We're delighted to present an exclusive extract from When Light is Like Water by Molly McCloskey, published by Penguin Ireland.


Alice, a young American on her travels, arrives in the west of Ireland with no plans and no strong attachments - except to her beloved mother, who raised her on her own. She falls in love with an Irishman, marries him, and settles down in a place whose codes she struggles to crack. And then, in the course of a single hot summer, she embarks on an affair that breaks her marriage and sets her life on a new course. Years later, in the aftermath of her mother's death, Alice finds herself back in Ireland and contemplating the forces that led her to put down roots and then tear them up again. What drew her to her husband, and what pulled her away? And how do we know when we've found our place in the world? 


How do people do it, I used to wonder. Well, I learned. That sort of secret feels like an illness, the way the world slows to a crawl as though for your inspection. So much clarity and consequence – it was like enlightenment, it was like being in the truth, which is a funny thing to say about deceit.

One afternoon at the close of that sweltering summer, when Cauley and I were still in our trance, I found myself travelling west with him by train. I say I found myself not to suggest some condition of passivity – I was the one who’d insisted we make the journey – but because when I look back, I have the sense that I’d come suddenly to conscious- ness right there, on that bockety old orange-and-black train, as it made its clamorous way across the countryside. We were standing between carriages, jostled by the train’s motion. A wheaten light streamed through the open window, fresh air was flooding in, too. The day’s heat was fading to a sweet residue. We braced ourselves against the wall, drinking bottles of cold beer and sharing a Silk Cut. Those were the days when no one minded if the air was fouled with smoke, the days when you could slide down the window in the door and hang your head out, happy as a dog.

I pressed my lips to Cauley’s neck, which was cool and sticky. Cauley was fair, and in the heat his skin got clammy as a baby’s. Together we watched the country slide past in frames. The fields, green and empty, or full of sheep who didn’t stir when we whooshed by. Then patches of weedy, cracked tarmac surrounded by chain-link fences. Then the back gardens of houses, with their propped bikes and their coal bunkers and the flotsam of family life. And then all was green again, and there were cows where sheep had been, and a breaker’s yard, and a bungalow sitting proud on a hill. We leaned out the window and the wind whipped over our faces, and I felt as alive and unencumbered as if we’d hopped a boxcar.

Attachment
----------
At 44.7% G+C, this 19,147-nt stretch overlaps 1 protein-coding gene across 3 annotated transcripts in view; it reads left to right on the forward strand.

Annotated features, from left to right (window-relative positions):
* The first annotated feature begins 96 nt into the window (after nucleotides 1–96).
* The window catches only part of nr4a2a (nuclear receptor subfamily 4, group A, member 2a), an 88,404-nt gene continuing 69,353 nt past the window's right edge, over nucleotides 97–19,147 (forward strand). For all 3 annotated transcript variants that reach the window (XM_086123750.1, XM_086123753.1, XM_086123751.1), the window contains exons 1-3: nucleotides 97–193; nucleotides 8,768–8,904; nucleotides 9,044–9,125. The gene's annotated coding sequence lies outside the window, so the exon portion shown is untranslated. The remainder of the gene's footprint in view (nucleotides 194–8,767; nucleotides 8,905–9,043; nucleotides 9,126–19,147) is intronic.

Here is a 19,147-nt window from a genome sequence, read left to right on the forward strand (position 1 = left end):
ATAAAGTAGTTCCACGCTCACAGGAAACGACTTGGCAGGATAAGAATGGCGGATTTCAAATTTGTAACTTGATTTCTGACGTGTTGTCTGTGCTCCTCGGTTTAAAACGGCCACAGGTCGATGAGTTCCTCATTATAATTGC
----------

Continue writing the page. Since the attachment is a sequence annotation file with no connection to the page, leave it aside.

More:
I was married at the time, but not to Cauley.

I found our old house, Eddie’s and mine, on the internet not long ago. It’s for sale. I track him, on occasion, through the vast electronic undergrowth, imagining who we’d be now if things had gone another way. The first time, I’d only meant to look around the neighbourhood, to get a glimpse of the façade. I wanted to see the mountain, and the view of the Atlantic, the fuchsia that grew at the corner of the drive. But what came up when I searched were the property websites, and there was the house, listed by its name. I’d forgotten it even had a name.

I am doing it again, sitting in the third-floor bedroom of my temporary home in Dublin, clicking from picture to picture, a thin sense of omnipotence upon me. There are things I recognize. A standing lamp, a pair of leather armchairs, the dining table we chose together. Furniture surprises me with its betrayals, its easy migration between lives. What I didn’t notice until today is something my mother gave us, the last time she visited. It’s hanging on the wall in the spare bed- room, a print she bought in town and had framed – abstract and muted and thus somewhat out of character for her, which was why I had liked it: I couldn’t figure out what had drawn her to it. Did I forget to bring it with me when I left? Or did it just seem petty to start taking things off the walls? My mother is dead now, she died eight weeks ago, and I can- not decide how I feel about the fact that some part of her has remained in that house without me.

Also on the wall, taped up in the kitchen, are drawings made by a child, or children. In the living room, a few framed photos that refuse to sharpen into focus. Otherwise, the interiors are oddly impersonal. Eddie remarried several years ago, but the master bedroom has been stripped of any- thing that might indicate the kind of couple who’ve been occupying it. It looks unlived in, like a bedroom in a B&B.

Eddie and I bought the house from a woman who suffered from anorexia. The estate agent said she was selling because she was too sick to look after it herself and was going to Dublin, where she had family. She wasn’t there on either of the occasions we viewed it, though there was one photo of her on the kitchen windowsill, standing with someone who might have been a brother. Her skin was a strange nut-brown. She wore big, round glasses that made her face look small and childlike, and her neck was like a stick. Eddie said under his breath, ‘God love her,’ and I slipped my arm around his waist as though to earth us.

About the author: Molly McCloskey, a native of Portland, Oregon, is the acclaimed author of three previous works of fiction, and of a memoir, Circles around the Sun. After living for a number of years in Ireland, she now lives in Washington, DC.